Get Rid of College Football (But Keep the NFL)
Why Buzz Bissinger will argue that college football should be banned at the Slate/Intelligence Squared live debate on May 8 in New York City.
Photograph by Matt Valentine.
Last week, Junior Seau’s death became the latest tragedy to test America’s already-tortured love for football. The NFL star’s apparent suicide revived concerns about a game built, seemingly, on debilitating violence and trauma.
Pulitzer prize-winning journalist H.G. “Buzz” Bissinger knows all about conflicted allegiance to a beautiful, terrible sport. Having grown up watching football, he made his name exposing its underside, with the 1988 best-seller Friday Night Lights. These days he continues to decipher the game’s glories and call out its flaws as a columnist for the Daily Beast.
Bissinger admits to the thrill of watching professional football players collide like trucks in a pile-up, but he hates the sport’s centrality on college campuses. “Football,” he says, “is antithetical to the academic experience.” That, more so even than the risk of brain damage, is why he’ll argue alongside Malcolm Gladwell that college football should be banned at the Slate/Intelligence Squared live debate in New York City on May 8. Former NFL defensive end Tim Green and Fox Sports writer Jason Whitlock will contest the motion.
If debates were football games, Bissinger would be a formidable draft pick. He can toss off facts and research in effortless verbal spirals, and he burns with white-hot anger. (Ask Bissinger whether student athletes should be paid and get ready for an earful.) But his belief that bone-crushing brutality belongs in pro football—and that the NFL should abandon its efforts to make the sport safer—might weaken his case for banning the college game, forcing him to rely on more tenuous reasons than concussions for why football harms student life.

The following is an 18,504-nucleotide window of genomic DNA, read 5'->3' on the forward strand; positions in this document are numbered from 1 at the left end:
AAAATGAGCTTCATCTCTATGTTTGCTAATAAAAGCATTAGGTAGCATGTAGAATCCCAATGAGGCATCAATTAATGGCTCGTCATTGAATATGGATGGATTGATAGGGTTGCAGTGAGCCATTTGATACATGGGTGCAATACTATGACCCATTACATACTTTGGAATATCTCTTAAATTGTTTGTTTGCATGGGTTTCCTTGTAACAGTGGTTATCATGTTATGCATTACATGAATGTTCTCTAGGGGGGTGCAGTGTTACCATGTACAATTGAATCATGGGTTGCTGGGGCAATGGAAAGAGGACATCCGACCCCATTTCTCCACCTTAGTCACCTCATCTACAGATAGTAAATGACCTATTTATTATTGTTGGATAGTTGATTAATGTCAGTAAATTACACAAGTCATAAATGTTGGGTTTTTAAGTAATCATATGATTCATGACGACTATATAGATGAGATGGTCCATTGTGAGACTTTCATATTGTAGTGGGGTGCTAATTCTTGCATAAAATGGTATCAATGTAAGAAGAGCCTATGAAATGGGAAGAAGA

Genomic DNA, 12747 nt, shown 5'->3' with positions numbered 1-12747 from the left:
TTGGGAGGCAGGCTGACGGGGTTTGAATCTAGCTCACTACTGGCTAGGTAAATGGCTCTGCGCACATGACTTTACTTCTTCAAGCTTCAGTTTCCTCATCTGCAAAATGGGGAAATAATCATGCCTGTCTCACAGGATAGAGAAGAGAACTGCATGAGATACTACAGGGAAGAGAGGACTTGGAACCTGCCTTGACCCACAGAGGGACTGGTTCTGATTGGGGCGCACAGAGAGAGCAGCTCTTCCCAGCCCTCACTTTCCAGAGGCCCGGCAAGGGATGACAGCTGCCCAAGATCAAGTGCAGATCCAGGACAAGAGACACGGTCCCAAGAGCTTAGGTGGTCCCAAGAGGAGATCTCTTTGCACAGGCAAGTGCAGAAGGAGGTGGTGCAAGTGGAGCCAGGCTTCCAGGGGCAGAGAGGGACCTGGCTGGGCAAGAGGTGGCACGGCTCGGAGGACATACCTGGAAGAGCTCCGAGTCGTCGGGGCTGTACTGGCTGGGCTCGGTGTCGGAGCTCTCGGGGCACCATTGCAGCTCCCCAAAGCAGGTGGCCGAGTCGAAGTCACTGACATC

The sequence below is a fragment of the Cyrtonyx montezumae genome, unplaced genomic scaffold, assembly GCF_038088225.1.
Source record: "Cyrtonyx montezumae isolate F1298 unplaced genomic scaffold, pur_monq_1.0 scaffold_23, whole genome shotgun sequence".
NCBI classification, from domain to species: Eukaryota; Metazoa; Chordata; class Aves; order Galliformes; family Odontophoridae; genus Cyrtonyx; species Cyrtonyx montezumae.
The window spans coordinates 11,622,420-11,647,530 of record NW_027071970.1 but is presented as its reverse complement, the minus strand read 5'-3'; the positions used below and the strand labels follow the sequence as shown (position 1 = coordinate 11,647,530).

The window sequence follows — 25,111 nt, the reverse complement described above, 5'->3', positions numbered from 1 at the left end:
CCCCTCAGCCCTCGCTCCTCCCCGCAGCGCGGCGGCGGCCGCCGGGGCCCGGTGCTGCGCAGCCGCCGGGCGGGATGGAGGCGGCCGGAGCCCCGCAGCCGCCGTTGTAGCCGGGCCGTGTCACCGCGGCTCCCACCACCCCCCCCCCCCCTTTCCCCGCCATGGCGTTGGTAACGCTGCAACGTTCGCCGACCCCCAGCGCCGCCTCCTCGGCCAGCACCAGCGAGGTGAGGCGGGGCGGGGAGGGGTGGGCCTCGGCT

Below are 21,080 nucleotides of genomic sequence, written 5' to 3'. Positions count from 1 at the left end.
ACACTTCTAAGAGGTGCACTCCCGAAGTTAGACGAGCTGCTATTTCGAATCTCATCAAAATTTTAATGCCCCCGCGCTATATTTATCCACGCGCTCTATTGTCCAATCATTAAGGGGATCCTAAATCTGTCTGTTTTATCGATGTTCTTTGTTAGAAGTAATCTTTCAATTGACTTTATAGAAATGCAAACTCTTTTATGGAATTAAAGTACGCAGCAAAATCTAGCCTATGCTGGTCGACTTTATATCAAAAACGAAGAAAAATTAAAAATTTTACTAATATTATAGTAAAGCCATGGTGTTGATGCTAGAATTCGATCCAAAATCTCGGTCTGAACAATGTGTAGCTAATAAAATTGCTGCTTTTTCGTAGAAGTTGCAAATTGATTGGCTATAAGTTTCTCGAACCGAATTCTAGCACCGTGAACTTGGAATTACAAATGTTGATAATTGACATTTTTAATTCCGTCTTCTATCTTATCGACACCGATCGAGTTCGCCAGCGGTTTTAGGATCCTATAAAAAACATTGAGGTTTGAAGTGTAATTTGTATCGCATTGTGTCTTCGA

Bissinger’s fifth book, Father’s Day: A Journey into the Mind and Heart of My Extraordinary Son, comes out in May.
Slate: What was the intention behind Friday Night Lights?
Bissinger: It’s the opposite of a love letter to the game—a cautionary tale. Friday Night Lights is what happens when a town becomes completely obsessed with football and takes it to a dangerous extreme.
The book’s about high school kids being sacrificed in the name of winning football games in Texas, of trying to win a state championship. No regard was given to their future. The whole attitude of the town was, “This is your future.” And, in effect, the kids’ lives were over at 18. Many did not go on to college. They were discouraged from taking the SATs on a Saturday because it conflicted with watching footage of the previous night’s game. And there was hideous racism directed at a black player who got injured. He became totally dispensable: He was called a “big, dumb old nigger” by one of the assistant coaches.
Slate: What do you make of the TV series? It seems to romanticize football a bit more.
Bissinger: The show was inspired by the book, but it bears virtually no relationship to it. The movie’s closer.
Slate: Could you walk me through the history of your relationship with football? Were you a fan before you started writing Friday Night Lights?